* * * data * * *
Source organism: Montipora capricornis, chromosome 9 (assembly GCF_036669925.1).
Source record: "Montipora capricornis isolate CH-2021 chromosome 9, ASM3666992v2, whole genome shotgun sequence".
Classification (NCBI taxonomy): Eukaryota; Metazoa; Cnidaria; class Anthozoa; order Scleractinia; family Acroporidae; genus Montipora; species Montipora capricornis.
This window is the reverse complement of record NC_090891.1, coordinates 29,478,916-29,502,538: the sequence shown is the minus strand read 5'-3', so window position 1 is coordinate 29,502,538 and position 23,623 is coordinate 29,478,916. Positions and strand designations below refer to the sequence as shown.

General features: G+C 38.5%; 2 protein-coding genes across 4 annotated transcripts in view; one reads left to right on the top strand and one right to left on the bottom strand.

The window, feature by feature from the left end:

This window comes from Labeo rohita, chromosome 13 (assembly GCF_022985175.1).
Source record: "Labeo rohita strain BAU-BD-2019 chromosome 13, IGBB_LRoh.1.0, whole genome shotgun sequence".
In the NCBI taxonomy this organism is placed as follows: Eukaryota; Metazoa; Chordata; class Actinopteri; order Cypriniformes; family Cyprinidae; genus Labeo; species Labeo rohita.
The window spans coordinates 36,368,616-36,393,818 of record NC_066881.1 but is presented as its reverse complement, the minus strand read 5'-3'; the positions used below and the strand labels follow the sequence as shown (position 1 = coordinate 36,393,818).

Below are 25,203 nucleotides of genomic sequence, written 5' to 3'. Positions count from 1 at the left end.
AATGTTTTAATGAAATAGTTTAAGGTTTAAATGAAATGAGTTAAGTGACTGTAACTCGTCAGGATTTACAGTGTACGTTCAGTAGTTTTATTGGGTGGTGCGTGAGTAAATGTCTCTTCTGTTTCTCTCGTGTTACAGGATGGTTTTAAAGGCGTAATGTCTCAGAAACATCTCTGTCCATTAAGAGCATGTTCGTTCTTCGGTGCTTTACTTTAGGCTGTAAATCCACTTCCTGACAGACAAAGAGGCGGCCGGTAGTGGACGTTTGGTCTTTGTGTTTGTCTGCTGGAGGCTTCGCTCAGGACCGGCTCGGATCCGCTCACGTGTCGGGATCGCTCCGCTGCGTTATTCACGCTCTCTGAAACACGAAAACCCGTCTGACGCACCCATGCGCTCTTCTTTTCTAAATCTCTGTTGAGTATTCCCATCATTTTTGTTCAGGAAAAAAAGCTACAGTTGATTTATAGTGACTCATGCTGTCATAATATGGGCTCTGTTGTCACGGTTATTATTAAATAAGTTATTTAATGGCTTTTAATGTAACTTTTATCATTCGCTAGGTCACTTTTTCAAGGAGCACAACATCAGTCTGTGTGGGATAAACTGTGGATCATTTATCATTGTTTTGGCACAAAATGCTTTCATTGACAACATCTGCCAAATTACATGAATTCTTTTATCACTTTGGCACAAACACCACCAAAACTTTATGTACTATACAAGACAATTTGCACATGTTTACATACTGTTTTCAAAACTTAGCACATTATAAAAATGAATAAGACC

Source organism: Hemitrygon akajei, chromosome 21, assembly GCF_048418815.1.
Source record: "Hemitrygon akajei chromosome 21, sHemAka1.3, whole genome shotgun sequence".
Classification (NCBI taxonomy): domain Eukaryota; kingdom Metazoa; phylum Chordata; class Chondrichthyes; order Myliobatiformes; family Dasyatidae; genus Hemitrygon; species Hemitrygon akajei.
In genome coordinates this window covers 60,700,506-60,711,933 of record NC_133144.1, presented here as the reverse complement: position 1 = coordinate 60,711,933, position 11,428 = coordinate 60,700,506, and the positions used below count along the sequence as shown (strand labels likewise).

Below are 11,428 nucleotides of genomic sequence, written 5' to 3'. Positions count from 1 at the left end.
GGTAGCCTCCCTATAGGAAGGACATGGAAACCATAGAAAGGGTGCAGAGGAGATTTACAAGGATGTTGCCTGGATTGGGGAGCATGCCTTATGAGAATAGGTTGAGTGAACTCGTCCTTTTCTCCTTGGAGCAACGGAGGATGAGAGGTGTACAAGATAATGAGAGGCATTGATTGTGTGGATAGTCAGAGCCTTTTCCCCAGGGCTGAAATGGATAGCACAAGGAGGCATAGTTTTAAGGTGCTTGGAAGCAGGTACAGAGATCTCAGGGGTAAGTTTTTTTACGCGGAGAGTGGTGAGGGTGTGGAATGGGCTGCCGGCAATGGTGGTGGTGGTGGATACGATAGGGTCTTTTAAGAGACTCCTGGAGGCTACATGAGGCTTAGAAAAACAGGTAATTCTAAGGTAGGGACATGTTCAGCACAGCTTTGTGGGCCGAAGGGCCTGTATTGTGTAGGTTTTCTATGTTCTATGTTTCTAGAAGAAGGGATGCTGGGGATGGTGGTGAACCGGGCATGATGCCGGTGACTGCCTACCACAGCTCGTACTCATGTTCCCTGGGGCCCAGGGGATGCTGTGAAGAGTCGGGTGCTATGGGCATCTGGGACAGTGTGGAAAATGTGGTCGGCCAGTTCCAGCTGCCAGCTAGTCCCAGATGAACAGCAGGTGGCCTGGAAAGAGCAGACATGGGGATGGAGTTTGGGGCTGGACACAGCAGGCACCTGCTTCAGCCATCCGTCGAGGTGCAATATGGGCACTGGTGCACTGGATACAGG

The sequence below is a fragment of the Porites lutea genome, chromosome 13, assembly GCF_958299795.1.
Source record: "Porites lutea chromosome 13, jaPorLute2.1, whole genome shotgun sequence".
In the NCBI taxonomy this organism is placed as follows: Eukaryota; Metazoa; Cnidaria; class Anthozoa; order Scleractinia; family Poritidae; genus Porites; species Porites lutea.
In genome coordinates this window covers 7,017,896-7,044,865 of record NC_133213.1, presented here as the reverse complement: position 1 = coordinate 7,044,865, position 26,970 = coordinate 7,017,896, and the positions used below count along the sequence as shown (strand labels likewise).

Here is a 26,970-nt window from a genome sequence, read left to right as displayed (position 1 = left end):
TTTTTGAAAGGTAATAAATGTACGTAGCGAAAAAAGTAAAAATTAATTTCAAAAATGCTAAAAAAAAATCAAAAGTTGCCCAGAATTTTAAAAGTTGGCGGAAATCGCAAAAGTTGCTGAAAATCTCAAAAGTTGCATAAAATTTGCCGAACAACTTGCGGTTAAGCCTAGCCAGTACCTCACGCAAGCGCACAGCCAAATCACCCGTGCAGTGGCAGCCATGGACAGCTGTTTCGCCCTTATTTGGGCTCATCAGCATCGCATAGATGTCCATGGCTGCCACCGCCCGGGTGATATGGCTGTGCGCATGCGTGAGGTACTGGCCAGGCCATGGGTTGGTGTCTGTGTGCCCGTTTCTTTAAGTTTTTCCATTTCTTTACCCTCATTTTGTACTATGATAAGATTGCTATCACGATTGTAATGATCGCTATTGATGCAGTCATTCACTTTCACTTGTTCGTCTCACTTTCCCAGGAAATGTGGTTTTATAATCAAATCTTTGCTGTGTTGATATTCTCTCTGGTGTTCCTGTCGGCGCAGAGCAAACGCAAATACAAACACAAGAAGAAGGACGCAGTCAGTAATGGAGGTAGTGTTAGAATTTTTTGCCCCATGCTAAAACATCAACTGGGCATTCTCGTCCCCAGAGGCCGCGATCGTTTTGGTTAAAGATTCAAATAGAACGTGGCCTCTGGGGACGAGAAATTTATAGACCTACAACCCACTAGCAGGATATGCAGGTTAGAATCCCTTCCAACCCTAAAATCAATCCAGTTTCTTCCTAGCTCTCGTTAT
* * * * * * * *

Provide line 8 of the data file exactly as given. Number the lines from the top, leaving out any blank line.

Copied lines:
Source record: "Labeo rohita strain BAU-BD-2019 chromosome 13, IGBB_LRoh.1.0, whole genome shotgun sequence".